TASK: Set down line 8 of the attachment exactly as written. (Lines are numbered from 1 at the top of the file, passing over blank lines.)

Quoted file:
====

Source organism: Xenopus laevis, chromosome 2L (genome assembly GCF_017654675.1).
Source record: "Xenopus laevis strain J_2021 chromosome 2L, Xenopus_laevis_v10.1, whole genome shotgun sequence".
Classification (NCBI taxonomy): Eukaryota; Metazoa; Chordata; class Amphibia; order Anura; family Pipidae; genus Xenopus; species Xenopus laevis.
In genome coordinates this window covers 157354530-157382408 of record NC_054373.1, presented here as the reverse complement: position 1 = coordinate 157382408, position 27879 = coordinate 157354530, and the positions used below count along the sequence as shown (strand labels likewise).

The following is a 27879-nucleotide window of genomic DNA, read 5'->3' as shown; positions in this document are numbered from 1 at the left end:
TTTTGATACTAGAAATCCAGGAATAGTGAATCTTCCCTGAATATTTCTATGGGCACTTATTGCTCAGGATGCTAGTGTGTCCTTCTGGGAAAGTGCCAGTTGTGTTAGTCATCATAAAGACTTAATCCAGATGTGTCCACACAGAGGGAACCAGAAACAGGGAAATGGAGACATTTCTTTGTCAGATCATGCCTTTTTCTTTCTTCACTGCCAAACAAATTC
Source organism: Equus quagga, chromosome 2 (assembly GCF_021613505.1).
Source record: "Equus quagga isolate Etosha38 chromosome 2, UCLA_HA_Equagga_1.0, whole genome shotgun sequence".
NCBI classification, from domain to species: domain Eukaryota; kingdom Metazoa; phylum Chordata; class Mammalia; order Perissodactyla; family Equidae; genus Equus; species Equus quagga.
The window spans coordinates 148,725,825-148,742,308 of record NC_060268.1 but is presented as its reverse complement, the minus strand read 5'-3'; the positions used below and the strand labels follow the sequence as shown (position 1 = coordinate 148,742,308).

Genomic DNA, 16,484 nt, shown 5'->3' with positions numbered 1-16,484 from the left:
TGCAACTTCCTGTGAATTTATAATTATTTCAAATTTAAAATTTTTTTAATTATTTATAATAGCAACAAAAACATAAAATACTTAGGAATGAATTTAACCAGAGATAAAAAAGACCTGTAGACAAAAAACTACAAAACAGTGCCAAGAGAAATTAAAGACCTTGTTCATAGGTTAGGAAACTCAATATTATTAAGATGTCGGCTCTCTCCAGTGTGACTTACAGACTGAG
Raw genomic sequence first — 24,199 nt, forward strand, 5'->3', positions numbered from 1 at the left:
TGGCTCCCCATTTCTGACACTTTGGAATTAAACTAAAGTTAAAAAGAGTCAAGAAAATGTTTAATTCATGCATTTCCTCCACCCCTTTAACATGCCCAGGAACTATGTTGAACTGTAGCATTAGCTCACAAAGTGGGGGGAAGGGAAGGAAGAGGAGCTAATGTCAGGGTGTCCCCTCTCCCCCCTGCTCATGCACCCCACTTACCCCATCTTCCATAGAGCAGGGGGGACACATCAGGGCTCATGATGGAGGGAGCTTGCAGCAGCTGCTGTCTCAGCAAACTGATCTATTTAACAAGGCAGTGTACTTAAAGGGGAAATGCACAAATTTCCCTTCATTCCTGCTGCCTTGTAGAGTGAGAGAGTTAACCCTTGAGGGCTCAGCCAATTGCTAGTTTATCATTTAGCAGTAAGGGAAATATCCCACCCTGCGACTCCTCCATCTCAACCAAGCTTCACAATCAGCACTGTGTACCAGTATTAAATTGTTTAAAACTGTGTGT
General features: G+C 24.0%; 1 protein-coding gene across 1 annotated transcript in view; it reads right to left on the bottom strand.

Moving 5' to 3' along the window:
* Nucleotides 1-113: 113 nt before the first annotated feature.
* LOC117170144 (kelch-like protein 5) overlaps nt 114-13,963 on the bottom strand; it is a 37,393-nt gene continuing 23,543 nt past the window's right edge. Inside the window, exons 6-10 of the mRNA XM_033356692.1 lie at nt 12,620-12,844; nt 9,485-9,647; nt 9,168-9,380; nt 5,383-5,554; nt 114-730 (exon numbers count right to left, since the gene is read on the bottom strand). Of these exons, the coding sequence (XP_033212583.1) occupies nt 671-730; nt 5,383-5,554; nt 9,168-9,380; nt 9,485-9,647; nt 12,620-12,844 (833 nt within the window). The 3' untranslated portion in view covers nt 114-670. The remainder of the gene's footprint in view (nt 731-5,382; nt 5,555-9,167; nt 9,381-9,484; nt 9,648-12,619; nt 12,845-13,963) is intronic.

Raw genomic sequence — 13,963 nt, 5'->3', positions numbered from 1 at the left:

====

Source record: "Equus quagga isolate Etosha38 chromosome 2, UCLA_HA_Equagga_1.0, whole genome shotgun sequence".